Monday, September 7, 2009

The Future of the Clean Water Act

Passed by Congress in 1972, the Clean Water Act (“CWA”) was designed to fill the perceived void in state and local protection of the nation’s waters. It has had two major amendments, the Clean Water Act of 1977 and the Water Quality Act of 1987 and is primarily enforced through regulatory authority granted to the Environmental Protection Agency (“EPA”) and Army Corp of Engineers (“ACE”). The CWA is somewhat unique in that its implementation is achieved through partnerships with the states; many of which are responsible for, among other examples, development of pollution control standards and total maximum daily load allowances – the levels of pollutants that a given water system can contain but still meet water quality standards. Further, EPA has authorized 46 states to directly issue National Pollution Discharge Elimination System (“NPDES”) permits to discharging facilities within their borders.

The scope of federal legislation and regulation and systematic partnership with the states has created a structure whereby the CWA is the primary and in some instances the only method of protecting water quality and integrity in the United States. The strength of the CWA has been weakened dramatically this decade, in large part because of two Supreme Court decisions that narrow applicability of the Act. These decisions have created uncertainty as to scope of federal jurisdiction and the ability of federal and state agencies to utilize their legal and regulatory tools to protect the nation’s waters.

In Solid Waste Agency of Northern Cook County (SWANCC) v. Army Corps of Engineers, 121 S. Ct. 675 (2001), the Supreme Court limited ACE’s authority to regulate discharges into “isolated waters” and dramatically redefined the extent of CWA jurisdiction over “navigable waters.” In denying CWA section 404 jurisdiction over these “isolated waters,” Chief Justice Rehnquist, writing for the majority, suggested that congressional intent as to the scope of federal jurisdiction was unclear and that ACE’s interpretation invoked “the outer limit of Congress’s power” and was not within the text of the CWA.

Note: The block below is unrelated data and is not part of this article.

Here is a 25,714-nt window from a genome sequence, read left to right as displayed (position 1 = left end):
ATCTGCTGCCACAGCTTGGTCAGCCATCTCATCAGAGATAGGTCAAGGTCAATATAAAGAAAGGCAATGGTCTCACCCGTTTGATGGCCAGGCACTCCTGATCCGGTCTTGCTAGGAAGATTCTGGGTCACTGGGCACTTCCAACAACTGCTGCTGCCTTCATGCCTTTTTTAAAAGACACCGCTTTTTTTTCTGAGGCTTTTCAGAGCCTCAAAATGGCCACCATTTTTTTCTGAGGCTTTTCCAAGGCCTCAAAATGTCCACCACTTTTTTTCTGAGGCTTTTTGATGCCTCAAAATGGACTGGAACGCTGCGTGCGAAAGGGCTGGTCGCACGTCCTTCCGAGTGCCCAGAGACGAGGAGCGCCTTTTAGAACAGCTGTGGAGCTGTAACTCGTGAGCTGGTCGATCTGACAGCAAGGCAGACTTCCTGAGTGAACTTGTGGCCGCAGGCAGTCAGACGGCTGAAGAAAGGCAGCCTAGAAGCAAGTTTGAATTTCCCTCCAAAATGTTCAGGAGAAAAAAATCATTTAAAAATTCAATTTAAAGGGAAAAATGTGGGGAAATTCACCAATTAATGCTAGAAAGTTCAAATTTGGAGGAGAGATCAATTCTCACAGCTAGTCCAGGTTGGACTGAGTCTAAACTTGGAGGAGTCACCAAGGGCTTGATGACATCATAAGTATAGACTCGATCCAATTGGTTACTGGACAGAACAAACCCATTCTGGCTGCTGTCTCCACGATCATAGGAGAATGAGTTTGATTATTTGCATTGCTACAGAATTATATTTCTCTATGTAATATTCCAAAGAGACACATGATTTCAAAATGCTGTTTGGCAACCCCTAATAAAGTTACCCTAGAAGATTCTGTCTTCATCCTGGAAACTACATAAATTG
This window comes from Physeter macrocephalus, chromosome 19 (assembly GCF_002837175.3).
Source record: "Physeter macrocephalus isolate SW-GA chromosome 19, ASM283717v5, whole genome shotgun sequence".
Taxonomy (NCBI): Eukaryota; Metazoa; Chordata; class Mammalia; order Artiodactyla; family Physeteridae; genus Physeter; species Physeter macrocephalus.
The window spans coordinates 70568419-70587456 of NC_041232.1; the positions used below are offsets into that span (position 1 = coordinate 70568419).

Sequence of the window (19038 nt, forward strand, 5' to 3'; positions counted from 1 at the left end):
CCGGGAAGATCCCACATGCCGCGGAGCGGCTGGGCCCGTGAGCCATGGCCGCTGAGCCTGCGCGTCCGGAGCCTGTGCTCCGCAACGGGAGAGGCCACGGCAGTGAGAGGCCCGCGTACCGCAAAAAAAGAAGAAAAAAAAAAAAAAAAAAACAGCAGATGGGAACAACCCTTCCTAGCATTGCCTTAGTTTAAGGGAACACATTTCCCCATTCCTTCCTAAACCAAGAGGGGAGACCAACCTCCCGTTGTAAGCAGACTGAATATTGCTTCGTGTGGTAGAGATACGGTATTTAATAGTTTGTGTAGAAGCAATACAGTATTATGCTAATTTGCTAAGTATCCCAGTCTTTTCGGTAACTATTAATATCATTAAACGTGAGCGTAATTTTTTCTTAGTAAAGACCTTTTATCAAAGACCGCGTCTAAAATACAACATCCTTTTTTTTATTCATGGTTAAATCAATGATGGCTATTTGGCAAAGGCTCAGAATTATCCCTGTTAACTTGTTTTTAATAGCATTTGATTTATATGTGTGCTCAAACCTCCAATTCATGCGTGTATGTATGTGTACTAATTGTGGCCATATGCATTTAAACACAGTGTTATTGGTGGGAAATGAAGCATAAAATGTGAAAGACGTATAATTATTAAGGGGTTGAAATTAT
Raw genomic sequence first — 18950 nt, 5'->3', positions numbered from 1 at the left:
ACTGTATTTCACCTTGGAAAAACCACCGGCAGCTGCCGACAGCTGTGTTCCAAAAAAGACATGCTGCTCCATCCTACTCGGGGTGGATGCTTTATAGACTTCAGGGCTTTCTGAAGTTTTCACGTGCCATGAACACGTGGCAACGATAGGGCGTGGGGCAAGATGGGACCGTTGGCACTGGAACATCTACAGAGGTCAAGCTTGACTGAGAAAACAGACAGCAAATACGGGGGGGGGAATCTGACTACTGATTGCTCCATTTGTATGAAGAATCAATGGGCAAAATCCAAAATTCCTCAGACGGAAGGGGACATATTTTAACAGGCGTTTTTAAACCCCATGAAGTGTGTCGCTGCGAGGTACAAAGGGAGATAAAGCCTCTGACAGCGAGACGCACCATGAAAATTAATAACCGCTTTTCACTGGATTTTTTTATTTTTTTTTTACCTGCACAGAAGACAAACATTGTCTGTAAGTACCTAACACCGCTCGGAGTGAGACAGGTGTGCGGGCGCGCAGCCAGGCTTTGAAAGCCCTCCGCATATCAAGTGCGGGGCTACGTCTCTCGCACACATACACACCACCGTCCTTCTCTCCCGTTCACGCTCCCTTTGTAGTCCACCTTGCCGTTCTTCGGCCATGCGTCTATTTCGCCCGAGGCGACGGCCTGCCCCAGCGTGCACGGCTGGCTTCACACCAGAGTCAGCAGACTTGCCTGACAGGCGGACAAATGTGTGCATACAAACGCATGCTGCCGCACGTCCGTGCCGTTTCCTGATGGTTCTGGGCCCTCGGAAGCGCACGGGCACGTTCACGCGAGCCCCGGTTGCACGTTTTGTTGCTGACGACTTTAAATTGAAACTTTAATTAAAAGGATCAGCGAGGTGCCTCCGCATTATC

Rapanos v. United States, 126 S. Ct. 2208 (2006) took another bite out of federal regulation, severely reducing federal jurisdiction over wetlands by limiting the definition of “waters of the United States.” Most troubling, Rapanos provides little in the way of precedent to guide both regulators and the regulated community on the reach of the CWA as applied to wetlands and other smaller bodies of water such as intermittent and ephemeral streams. Five justices denied federal jurisdiction over the Michigan wetland, but only four joined the majority opinion – leading to a 4-4-1 decision with Justice Kennedy and his concurring opinion proposing a “significant nexus” test forming a majority decision.

In the aftermath of these two decisions challenges by the regulated community abound and the federal courts are confused as to how to apply the Rapanos opinion; with a split among the Eleventh, Seventh, and First and Eighth Circuits. These decisions have caused the federal agencies to expend massive resources to address court challenges and to wrestle internally and among each other as to the scope of federal jurisdiction. Countless projects are delayed and by one estimate, more than 40% of facilities (14,800) with current NPDES permits to discharge into small or intermittent streams are arguing that because of the Supreme Court decisions they are no longer subject to limits on their pollution levels. The Department of Justice estimates that in the Eleventh Circuit alone, compliance with Justice Kennedy’s “significant nexus” test would require the federal government to allocate an additional 28,000 employee hours to complete the intense factual and evidentiary analysis required to determine whether there is CWA jurisdiction over projects and facilities.